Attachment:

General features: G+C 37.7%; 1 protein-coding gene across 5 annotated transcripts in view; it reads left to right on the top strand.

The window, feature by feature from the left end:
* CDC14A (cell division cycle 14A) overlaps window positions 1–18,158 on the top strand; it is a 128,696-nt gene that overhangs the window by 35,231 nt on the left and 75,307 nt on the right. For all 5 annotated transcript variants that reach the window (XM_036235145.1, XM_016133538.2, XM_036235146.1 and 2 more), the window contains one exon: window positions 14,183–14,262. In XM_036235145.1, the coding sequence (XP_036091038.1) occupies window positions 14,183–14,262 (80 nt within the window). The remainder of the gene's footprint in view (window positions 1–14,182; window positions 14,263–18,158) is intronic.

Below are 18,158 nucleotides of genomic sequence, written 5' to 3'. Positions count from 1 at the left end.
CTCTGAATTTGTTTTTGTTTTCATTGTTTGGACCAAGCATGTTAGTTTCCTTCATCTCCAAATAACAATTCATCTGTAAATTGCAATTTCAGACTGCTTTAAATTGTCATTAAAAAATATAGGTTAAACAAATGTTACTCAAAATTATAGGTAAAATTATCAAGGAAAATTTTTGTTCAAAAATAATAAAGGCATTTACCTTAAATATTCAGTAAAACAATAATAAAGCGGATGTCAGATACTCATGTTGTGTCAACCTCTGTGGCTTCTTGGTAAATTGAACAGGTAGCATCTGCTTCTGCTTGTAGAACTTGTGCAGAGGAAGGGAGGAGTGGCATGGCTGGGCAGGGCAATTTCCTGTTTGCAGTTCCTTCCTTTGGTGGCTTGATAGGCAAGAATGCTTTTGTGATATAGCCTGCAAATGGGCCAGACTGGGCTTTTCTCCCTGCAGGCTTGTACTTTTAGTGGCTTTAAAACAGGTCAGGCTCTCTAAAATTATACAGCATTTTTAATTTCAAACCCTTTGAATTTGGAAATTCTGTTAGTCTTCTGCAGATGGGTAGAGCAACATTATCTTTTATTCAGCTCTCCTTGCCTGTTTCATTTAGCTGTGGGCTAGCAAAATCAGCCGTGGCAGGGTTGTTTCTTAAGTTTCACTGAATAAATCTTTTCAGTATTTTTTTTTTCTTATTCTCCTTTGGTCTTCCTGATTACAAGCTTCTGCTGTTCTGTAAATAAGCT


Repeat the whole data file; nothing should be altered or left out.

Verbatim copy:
General features: G+C 37.7%; 1 protein-coding gene across 5 annotated transcripts in view; it reads left to right on the top strand.

The window, feature by feature from the left end:
* CDC14A (cell division cycle 14A) overlaps window positions 1–18,158 on the top strand; it is a 128,696-nt gene that overhangs the window by 35,231 nt on the left and 75,307 nt on the right. For all 5 annotated transcript variants that reach the window (XM_036235145.1, XM_016133538.2, XM_036235146.1 and 2 more), the window contains one exon: window positions 14,183–14,262. In XM_036235145.1, the coding sequence (XP_036091038.1) occupies window positions 14,183–14,262 (80 nt within the window). The remainder of the gene's footprint in view (window positions 1–14,182; window positions 14,263–18,158) is intronic.

Below are 18,158 nucleotides of genomic sequence, written 5' to 3'. Positions count from 1 at the left end.
CTCTGAATTTGTTTTTGTTTTCATTGTTTGGACCAAGCATGTTAGTTTCCTTCATCTCCAAATAACAATTCATCTGTAAATTGCAATTTCAGACTGCTTTAAATTGTCATTAAAAAATATAGGTTAAACAAATGTTACTCAAAATTATAGGTAAAATTATCAAGGAAAATTTTTGTTCAAAAATAATAAAGGCATTTACCTTAAATATTCAGTAAAACAATAATAAAGCGGATGTCAGATACTCATGTTGTGTCAACCTCTGTGGCTTCTTGGTAAATTGAACAGGTAGCATCTGCTTCTGCTTGTAGAACTTGTGCAGAGGAAGGGAGGAGTGGCATGGCTGGGCAGGGCAATTTCCTGTTTGCAGTTCCTTCCTTTGGTGGCTTGATAGGCAAGAATGCTTTTGTGATATAGCCTGCAAATGGGCCAGACTGGGCTTTTCTCCCTGCAGGCTTGTACTTTTAGTGGCTTTAAAACAGGTCAGGCTCTCTAAAATTATACAGCATTTTTAATTTCAAACCCTTTGAATTTGGAAATTCTGTTAGTCTTCTGCAGATGGGTAGAGCAACATTATCTTTTATTCAGCTCTCCTTGCCTGTTTCATTTAGCTGTGGGCTAGCAAAATCAGCCGTGGCAGGGTTGTTTCTTAAGTTTCACTGAATAAATCTTTTCAGTATTTTTTTTTTCTTATTCTCCTTTGGTCTTCCTGATTACAAGCTTCTGCTGTTCTGTAAATAAGCT